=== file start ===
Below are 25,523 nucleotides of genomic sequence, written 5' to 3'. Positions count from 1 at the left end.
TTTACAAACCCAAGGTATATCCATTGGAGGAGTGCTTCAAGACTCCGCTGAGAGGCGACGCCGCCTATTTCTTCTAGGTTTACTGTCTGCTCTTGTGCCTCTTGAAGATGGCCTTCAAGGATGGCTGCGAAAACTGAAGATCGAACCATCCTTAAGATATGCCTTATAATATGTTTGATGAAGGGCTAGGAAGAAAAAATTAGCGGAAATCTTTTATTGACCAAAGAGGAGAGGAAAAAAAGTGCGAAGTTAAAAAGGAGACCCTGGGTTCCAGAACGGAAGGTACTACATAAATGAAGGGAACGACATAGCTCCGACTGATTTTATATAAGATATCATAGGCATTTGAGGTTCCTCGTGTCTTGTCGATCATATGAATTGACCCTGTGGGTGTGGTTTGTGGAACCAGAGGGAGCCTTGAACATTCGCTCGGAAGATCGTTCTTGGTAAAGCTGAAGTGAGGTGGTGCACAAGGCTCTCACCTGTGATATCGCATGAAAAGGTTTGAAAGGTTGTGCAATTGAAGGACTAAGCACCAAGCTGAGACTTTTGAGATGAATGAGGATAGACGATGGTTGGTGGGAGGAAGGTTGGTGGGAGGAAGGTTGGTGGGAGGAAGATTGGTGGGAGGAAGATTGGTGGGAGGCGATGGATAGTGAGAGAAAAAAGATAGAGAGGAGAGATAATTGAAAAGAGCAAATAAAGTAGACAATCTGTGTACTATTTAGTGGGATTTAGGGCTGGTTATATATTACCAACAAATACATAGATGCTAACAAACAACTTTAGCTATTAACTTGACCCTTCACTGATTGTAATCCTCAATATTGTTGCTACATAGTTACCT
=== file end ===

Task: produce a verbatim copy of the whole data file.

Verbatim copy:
Below are 25,523 nucleotides of genomic sequence, written 5' to 3'. Positions count from 1 at the left end.
TTTACAAACCCAAGGTATATCCATTGGAGGAGTGCTTCAAGACTCCGCTGAGAGGCGACGCCGCCTATTTCTTCTAGGTTTACTGTCTGCTCTTGTGCCTCTTGAAGATGGCCTTCAAGGATGGCTGCGAAAACTGAAGATCGAACCATCCTTAAGATATGCCTTATAATATGTTTGATGAAGGGCTAGGAAGAAAAAATTAGCGGAAATCTTTTATTGACCAAAGAGGAGAGGAAAAAAAGTGCGAAGTTAAAAAGGAGACCCTGGGTTCCAGAACGGAAGGTACTACATAAATGAAGGGAACGACATAGCTCCGACTGATTTTATATAAGATATCATAGGCATTTGAGGTTCCTCGTGTCTTGTCGATCATATGAATTGACCCTGTGGGTGTGGTTTGTGGAACCAGAGGGAGCCTTGAACATTCGCTCGGAAGATCGTTCTTGGTAAAGCTGAAGTGAGGTGGTGCACAAGGCTCTCACCTGTGATATCGCATGAAAAGGTTTGAAAGGTTGTGCAATTGAAGGACTAAGCACCAAGCTGAGACTTTTGAGATGAATGAGGATAGACGATGGTTGGTGGGAGGAAGGTTGGTGGGAGGAAGGTTGGTGGGAGGAAGATTGGTGGGAGGAAGATTGGTGGGAGGCGATGGATAGTGAGAGAAAAAAGATAGAGAGGAGAGATAATTGAAAAGAGCAAATAAAGTAGACAATCTGTGTACTATTTAGTGGGATTTAGGGCTGGTTATATATTACCAACAAATACATAGATGCTAACAAACAACTTTAGCTATTAACTTGACCCTTCACTGATTGTAATCCTCAATATTGTTGCTACATAGTTACCT